A guide to Alpe d'Huez
The main town of Alpe d'Huez sits at 1869 metres above sea level at the centre of the Oisans region in the French Alps. It is the main resort in the Grandes Rousses Massif and is around one hour 30 minutes drive from the nearest airport at Grenoble. At its highest point, the resort reaches up to 3,300m on the Pic Blanc glacier which you have access to in both winter and summer. Its reputation for having the most days of sunshine on the ski slopes in a year has given rise to its nickname "l'Isle du Soleil", the Island of the Sun.
The ski area here has something for every level and ability of skier or snowboarder, including great snowparks. The resort has been awarded the 'Famille Plus' label by the French Tourism organisation as being particularly suitable for family holidays. In the summer months, the resort transforms into a haven for cyclists (it features as a regular stage on the Tour de France), hikers and mountain bikers. It really is a great place to come whatever the season, it's a veritable playground for lovers of all things outdoors and it remains well-priced compared to other ski resorts.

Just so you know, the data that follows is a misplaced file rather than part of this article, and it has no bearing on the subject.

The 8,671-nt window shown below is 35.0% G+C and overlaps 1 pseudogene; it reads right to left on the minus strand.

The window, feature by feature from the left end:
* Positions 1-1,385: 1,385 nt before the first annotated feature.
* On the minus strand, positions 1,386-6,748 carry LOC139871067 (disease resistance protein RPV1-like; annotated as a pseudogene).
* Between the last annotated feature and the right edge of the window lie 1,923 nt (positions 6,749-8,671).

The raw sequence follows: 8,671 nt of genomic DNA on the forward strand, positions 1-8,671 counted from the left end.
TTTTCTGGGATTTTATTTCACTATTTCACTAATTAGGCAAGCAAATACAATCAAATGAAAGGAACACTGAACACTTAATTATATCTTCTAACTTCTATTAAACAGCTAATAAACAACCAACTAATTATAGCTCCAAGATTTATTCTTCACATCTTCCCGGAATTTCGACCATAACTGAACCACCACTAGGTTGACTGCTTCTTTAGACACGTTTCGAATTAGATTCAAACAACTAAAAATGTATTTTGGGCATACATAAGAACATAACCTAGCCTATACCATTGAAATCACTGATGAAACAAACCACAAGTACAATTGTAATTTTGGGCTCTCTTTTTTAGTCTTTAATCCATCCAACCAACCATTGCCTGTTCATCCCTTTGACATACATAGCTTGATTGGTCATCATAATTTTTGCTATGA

Skiing in Alpe d'Huez
Covering an area of 10,000 hectares, Alpe d'Huez boasts 249km of linked pistes spanning an altitude range from 1450m to 3330m. There are 84 ski lifts here giving access to 41 green pistes, 34 blue pistes, 40 red pistes and 16 black pistes (see the piste maps). On top of this, there are two snowparks, a boardercross park and a halfpipe. The gentle slopes on the outskirts of the resort provide the perfect terrain for beginners to build their confidence on, and intermediate skiers will find plenty to entertain themselves with on the network of blues and reds. Alpe d’Huez forms part of the fabulous 'Alpe d'Huez Grand Domaine Ski Area' combining the resorts of Alpe d’Huez, Auris-en-Oisans, Huez-en-Oisans, Oz-en-Oisans, Vaujany and Villard Reculas into one giant, heavenly playground. The weekly lift pass also includes two days in Les 2 Alpes and a day in each of the Grande Galaxie resorts of Serre Chevalier, Puy Saint Vincent, Montgenevre, the Italian Milky Way and 25% reduction on a lift pass at La Grave.